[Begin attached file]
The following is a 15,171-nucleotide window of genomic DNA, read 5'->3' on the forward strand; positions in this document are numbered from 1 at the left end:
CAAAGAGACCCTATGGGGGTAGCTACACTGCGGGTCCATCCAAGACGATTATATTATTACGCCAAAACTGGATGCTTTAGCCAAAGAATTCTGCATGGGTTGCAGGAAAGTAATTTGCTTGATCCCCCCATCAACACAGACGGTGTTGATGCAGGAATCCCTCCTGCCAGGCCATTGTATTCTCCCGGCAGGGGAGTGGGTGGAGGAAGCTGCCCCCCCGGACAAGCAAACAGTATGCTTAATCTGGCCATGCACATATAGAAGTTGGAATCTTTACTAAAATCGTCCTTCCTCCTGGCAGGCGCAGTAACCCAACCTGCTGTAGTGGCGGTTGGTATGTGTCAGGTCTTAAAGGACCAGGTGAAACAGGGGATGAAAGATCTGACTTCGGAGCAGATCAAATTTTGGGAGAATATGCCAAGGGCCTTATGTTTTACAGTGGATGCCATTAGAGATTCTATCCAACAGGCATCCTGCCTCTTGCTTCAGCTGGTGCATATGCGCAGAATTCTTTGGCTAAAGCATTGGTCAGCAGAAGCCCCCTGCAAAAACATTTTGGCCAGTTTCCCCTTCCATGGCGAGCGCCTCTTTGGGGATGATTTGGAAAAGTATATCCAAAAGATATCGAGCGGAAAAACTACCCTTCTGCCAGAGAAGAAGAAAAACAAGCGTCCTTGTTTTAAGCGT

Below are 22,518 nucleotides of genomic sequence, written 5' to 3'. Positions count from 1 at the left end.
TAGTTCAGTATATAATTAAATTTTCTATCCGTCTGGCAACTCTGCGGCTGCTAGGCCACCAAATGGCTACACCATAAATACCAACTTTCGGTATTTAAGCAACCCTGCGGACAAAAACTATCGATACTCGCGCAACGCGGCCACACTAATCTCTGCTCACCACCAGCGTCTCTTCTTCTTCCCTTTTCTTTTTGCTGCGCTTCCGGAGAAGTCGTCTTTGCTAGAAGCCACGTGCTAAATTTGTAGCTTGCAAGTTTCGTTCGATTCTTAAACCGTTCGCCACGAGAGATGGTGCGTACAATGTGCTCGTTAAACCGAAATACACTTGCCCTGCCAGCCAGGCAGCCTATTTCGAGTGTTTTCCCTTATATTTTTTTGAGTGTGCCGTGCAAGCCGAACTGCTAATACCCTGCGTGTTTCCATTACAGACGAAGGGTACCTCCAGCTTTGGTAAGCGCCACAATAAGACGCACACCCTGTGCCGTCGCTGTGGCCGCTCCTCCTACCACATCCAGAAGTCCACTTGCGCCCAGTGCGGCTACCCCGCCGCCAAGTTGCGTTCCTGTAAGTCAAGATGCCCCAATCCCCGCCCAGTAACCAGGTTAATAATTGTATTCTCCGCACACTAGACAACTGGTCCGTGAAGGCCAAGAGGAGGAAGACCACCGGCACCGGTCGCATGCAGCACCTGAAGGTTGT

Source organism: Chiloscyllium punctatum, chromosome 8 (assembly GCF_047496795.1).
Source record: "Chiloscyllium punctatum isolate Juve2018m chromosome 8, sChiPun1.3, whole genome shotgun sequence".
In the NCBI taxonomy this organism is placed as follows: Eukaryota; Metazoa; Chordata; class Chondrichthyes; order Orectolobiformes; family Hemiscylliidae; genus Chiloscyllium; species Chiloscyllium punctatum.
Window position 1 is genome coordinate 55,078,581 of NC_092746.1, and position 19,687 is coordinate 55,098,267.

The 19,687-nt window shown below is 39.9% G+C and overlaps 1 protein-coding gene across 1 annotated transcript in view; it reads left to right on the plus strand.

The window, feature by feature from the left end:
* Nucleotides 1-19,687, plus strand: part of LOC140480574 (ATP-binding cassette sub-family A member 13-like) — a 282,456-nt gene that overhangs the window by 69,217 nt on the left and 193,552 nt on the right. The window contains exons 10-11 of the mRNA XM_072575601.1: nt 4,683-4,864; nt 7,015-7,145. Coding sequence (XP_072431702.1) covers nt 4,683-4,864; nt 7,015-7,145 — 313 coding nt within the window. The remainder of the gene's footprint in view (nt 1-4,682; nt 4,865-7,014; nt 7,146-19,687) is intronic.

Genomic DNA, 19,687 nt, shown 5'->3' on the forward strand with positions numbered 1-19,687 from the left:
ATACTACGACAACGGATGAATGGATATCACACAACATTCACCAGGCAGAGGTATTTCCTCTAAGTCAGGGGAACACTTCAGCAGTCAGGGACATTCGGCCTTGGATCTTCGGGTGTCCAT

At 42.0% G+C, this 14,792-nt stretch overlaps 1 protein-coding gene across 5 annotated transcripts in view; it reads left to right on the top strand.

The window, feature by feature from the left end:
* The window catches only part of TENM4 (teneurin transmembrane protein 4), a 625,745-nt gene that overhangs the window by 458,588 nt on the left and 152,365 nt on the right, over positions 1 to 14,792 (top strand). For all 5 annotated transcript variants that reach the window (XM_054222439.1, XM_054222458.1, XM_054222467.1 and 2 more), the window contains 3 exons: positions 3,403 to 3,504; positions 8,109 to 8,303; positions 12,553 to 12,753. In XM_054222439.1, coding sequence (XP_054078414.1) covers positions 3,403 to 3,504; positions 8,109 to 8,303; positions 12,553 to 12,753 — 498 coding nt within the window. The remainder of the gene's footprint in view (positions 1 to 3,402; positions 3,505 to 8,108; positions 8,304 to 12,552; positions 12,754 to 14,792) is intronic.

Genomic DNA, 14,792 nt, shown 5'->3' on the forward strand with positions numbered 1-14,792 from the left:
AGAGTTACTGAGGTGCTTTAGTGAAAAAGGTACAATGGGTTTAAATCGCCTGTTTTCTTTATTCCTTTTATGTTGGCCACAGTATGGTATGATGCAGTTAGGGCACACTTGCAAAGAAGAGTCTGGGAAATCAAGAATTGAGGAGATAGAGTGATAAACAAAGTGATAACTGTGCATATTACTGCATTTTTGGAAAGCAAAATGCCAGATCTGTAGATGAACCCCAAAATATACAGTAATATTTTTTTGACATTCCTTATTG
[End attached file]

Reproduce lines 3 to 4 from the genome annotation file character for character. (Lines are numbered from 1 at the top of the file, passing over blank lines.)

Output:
Below are 22,518 nucleotides of genomic sequence, written 5' to 3'. Positions count from 1 at the left end.
TAGTTCAGTATATAATTAAATTTTCTATCCGTCTGGCAACTCTGCGGCTGCTAGGCCACCAAATGGCTACACCATAAATACCAACTTTCGGTATTTAAGCAACCCTGCGGACAAAAACTATCGATACTCGCGCAACGCGGCCACACTAATCTCTGCTCACCACCAGCGTCTCTTCTTCTTCCCTTTTCTTTTTGCTGCGCTTCCGGAGAAGTCGTCTTTGCTAGAAGCCACGTGCTAAATTTGTAGCTTGCAAGTTTCGTTCGATTCTTAAACCGTTCGCCACGAGAGATGGTGCGTACAATGTGCTCGTTAAACCGAAATACACTTGCCCTGCCAGCCAGGCAGCCTATTTCGAGTGTTTTCCCTTATATTTTTTTGAGTGTGCCGTGCAAGCCGAACTGCTAATACCCTGCGTGTTTCCATTACAGACGAAGGGTACCTCCAGCTTTGGTAAGCGCCACAATAAGACGCACACCCTGTGCCGTCGCTGTGGCCGCTCCTCCTACCACATCCAGAAGTCCACTTGCGCCCAGTGCGGCTACCCCGCCGCCAAGTTGCGTTCCTGTAAGTCAAGATGCCCCAATCCCCGCCCAGTAACCAGGTTAATAATTGTATTCTCCGCACACTAGACAACTGGTCCGTGAAGGCCAAGAGGAGGAAGACCACCGGCACCGGTCGCATGCAGCACCTGAAGGTTGT